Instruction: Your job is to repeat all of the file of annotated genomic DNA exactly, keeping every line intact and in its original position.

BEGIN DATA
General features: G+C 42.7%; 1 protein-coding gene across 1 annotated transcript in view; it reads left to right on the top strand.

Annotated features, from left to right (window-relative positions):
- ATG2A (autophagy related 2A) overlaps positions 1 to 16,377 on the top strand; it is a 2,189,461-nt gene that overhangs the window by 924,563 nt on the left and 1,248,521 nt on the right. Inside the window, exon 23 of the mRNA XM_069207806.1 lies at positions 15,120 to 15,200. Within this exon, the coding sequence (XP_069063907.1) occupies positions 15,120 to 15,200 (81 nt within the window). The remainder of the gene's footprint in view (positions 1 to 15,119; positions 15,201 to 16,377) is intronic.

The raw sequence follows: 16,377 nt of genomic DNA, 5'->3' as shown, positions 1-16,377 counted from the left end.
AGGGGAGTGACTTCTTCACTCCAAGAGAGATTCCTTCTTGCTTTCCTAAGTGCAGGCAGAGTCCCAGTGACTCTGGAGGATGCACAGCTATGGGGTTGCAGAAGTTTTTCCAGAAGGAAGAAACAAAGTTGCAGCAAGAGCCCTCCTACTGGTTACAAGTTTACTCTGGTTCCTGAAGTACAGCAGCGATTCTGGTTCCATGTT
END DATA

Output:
General features: G+C 42.7%; 1 protein-coding gene across 1 annotated transcript in view; it reads left to right on the top strand.

Annotated features, from left to right (window-relative positions):
- ATG2A (autophagy related 2A) overlaps positions 1 to 16,377 on the top strand; it is a 2,189,461-nt gene that overhangs the window by 924,563 nt on the left and 1,248,521 nt on the right. Inside the window, exon 23 of the mRNA XM_069207806.1 lies at positions 15,120 to 15,200. Within this exon, the coding sequence (XP_069063907.1) occupies positions 15,120 to 15,200 (81 nt within the window). The remainder of the gene's footprint in view (positions 1 to 15,119; positions 15,201 to 16,377) is intronic.

The raw sequence follows: 16,377 nt of genomic DNA, 5'->3' as shown, positions 1-16,377 counted from the left end.
AGGGGAGTGACTTCTTCACTCCAAGAGAGATTCCTTCTTGCTTTCCTAAGTGCAGGCAGAGTCCCAGTGACTCTGGAGGATGCACAGCTATGGGGTTGCAGAAGTTTTTCCAGAAGGAAGAAACAAAGTTGCAGCAAGAGCCCTCCTACTGGTTACAAGTTTACTCTGGTTCCTGAAGTACAGCAGCGATTCTGGTTCCATGTT